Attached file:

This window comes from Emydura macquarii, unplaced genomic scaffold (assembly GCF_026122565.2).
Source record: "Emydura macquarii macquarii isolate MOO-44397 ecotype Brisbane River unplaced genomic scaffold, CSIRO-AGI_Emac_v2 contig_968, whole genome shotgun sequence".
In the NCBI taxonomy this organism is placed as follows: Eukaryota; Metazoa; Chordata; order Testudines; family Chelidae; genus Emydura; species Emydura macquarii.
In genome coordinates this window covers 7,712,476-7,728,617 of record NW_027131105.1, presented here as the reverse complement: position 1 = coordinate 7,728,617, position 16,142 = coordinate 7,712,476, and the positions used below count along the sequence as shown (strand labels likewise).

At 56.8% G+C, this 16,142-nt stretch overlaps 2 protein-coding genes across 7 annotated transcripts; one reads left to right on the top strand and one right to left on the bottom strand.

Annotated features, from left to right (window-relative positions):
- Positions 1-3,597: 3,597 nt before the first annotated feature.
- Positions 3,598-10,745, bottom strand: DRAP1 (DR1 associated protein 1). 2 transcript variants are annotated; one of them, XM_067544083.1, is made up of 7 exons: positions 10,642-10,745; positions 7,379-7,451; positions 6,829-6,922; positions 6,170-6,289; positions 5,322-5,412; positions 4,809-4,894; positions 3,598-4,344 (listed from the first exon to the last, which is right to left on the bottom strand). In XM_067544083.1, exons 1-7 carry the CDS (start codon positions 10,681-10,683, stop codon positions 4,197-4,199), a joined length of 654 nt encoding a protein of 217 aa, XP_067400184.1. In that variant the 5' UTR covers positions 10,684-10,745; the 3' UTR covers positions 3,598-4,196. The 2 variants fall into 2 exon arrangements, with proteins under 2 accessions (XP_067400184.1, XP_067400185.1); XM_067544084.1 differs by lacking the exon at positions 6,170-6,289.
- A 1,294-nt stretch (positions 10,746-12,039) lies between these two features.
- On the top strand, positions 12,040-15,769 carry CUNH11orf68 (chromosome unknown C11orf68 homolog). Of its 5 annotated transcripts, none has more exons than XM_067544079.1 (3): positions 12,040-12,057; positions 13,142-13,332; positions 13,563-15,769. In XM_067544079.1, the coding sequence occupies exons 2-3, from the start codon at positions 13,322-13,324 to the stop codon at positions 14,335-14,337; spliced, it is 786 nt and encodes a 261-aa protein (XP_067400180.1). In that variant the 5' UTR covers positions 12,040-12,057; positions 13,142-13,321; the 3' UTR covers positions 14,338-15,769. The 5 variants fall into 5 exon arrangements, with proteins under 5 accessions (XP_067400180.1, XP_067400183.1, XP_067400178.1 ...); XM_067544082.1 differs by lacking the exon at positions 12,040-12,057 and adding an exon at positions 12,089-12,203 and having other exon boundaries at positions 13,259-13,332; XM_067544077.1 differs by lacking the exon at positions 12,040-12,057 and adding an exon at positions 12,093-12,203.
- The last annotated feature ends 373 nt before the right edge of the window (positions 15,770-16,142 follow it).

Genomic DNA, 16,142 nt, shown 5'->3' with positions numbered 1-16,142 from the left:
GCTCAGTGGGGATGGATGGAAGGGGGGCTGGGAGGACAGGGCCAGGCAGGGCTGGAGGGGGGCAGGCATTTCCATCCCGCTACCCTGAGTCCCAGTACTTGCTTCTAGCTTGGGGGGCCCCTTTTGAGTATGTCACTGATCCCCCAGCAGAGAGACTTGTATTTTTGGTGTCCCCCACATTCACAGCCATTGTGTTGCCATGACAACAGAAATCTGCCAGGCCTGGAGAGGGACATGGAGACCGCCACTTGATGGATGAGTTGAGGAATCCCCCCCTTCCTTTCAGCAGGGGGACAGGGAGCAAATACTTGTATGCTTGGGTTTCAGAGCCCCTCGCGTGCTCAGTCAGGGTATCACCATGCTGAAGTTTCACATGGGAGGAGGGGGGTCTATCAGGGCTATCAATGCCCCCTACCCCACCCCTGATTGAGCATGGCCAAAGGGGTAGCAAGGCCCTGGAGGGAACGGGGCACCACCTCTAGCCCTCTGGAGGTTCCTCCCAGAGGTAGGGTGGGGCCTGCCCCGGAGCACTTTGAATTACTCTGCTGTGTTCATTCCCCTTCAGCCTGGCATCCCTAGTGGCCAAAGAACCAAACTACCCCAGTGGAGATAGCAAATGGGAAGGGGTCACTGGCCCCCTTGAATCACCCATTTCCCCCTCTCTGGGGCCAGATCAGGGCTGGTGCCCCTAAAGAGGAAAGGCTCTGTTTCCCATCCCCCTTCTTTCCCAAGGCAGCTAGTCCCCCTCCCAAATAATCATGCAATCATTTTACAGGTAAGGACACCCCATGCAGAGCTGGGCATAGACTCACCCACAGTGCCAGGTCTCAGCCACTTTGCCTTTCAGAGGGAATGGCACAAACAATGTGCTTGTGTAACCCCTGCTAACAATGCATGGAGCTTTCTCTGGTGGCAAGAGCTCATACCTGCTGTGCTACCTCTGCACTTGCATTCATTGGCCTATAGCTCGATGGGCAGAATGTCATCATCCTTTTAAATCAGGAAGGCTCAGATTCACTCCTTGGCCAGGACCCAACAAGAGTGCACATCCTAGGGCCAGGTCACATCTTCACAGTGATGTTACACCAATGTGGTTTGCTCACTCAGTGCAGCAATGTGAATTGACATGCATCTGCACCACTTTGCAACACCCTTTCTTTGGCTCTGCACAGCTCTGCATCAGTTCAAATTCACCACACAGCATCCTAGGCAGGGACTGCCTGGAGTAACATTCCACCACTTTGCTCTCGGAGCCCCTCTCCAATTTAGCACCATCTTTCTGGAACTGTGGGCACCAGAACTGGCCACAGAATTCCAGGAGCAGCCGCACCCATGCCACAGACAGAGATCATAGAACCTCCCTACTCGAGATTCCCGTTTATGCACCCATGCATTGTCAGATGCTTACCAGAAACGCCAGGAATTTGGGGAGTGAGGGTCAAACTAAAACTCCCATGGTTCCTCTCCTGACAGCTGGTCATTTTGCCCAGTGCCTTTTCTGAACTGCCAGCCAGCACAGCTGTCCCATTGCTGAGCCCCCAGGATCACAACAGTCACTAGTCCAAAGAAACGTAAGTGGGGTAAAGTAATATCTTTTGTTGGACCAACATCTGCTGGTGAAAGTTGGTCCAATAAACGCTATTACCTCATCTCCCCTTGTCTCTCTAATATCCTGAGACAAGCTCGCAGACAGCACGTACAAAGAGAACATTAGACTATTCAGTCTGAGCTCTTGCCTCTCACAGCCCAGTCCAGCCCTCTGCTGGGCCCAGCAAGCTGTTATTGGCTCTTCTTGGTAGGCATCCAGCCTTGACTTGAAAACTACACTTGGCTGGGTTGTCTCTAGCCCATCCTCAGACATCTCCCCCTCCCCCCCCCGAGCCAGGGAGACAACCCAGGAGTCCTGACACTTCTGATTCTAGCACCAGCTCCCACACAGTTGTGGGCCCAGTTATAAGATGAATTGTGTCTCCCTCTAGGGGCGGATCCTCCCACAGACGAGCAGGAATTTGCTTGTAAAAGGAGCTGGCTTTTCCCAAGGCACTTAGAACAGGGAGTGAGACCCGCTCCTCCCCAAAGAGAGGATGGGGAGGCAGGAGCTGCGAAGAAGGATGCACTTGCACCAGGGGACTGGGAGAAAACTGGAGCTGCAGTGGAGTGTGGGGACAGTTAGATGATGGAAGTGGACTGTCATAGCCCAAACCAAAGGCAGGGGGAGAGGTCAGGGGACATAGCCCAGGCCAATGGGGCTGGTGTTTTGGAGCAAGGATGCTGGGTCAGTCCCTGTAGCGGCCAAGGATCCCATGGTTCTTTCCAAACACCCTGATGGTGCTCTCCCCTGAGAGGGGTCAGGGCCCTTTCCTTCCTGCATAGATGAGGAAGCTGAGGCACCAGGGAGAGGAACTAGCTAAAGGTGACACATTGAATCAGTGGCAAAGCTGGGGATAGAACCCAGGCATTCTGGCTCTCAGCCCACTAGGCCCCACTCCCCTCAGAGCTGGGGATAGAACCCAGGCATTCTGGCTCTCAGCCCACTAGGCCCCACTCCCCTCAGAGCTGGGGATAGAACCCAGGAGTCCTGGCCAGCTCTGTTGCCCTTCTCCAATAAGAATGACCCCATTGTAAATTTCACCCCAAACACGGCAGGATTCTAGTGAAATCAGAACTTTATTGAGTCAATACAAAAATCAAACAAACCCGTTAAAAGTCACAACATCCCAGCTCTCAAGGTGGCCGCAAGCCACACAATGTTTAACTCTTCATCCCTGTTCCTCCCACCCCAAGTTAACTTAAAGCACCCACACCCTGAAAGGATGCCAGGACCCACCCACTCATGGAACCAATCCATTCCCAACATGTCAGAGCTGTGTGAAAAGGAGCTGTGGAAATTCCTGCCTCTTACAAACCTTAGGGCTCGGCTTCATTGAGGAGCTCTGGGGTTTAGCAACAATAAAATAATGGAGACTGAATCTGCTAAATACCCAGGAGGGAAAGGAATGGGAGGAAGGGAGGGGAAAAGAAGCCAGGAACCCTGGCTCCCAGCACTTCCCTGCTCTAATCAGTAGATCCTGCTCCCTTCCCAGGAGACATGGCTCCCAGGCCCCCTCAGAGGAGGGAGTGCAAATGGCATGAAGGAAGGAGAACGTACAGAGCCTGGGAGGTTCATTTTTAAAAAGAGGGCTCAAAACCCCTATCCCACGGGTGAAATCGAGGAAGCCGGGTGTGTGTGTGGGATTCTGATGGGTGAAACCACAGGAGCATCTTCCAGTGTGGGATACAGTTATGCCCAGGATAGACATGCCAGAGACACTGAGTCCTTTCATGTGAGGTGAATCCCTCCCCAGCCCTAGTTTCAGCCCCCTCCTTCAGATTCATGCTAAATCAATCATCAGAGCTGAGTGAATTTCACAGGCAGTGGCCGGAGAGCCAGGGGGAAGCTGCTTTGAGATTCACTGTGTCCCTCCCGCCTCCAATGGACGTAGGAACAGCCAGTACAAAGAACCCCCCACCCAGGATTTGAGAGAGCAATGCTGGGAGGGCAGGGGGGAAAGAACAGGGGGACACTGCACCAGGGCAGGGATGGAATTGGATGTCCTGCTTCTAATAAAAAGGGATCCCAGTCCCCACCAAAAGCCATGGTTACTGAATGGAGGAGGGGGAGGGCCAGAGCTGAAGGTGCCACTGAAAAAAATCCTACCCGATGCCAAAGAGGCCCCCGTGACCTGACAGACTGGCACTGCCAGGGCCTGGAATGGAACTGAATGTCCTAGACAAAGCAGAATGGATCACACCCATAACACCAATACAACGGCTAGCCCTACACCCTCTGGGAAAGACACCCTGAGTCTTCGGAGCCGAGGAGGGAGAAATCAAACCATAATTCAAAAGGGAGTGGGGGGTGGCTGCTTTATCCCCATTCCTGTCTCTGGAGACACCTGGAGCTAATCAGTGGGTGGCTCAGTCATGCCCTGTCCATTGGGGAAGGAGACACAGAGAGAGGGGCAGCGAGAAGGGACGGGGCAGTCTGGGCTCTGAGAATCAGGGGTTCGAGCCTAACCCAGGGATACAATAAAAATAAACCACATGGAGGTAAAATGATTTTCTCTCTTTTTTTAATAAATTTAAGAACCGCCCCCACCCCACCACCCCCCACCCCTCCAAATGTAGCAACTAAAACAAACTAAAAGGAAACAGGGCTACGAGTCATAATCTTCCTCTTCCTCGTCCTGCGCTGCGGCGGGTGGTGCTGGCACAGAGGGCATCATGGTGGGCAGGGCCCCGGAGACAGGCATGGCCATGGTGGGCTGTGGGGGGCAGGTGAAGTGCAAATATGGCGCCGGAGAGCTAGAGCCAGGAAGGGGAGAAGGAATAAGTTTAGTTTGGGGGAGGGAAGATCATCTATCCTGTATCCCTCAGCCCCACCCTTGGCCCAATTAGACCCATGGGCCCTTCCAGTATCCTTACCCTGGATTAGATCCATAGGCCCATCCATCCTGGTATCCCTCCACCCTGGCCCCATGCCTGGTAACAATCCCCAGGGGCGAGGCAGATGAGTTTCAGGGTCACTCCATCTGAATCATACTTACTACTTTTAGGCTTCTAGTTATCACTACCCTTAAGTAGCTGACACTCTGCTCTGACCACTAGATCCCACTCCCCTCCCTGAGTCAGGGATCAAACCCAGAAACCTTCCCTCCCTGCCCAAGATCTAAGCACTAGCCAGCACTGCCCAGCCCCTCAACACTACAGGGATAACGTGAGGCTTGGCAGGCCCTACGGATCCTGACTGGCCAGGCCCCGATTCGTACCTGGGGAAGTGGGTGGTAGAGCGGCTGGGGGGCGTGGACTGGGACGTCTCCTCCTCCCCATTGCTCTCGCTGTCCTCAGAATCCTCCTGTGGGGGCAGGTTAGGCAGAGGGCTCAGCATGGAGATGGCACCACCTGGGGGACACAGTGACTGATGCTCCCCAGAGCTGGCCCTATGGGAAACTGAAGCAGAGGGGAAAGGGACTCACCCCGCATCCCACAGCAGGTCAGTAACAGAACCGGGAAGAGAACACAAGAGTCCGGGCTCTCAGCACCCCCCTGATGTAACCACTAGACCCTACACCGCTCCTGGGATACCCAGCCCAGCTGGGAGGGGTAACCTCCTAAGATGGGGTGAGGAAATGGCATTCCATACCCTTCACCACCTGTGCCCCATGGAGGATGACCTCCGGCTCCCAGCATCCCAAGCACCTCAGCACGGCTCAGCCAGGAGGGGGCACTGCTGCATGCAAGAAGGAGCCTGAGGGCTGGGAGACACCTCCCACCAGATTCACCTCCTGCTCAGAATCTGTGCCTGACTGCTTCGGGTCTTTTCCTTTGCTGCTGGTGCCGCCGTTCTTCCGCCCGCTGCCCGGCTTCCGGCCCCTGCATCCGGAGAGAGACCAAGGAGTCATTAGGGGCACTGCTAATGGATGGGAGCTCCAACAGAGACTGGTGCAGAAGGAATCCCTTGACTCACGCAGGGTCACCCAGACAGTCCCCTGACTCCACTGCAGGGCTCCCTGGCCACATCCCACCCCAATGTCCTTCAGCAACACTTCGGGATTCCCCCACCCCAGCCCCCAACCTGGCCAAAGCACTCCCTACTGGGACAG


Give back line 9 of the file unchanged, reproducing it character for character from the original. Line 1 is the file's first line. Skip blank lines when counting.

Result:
- A 1,294-nt stretch (positions 10,746-12,039) lies between these two features.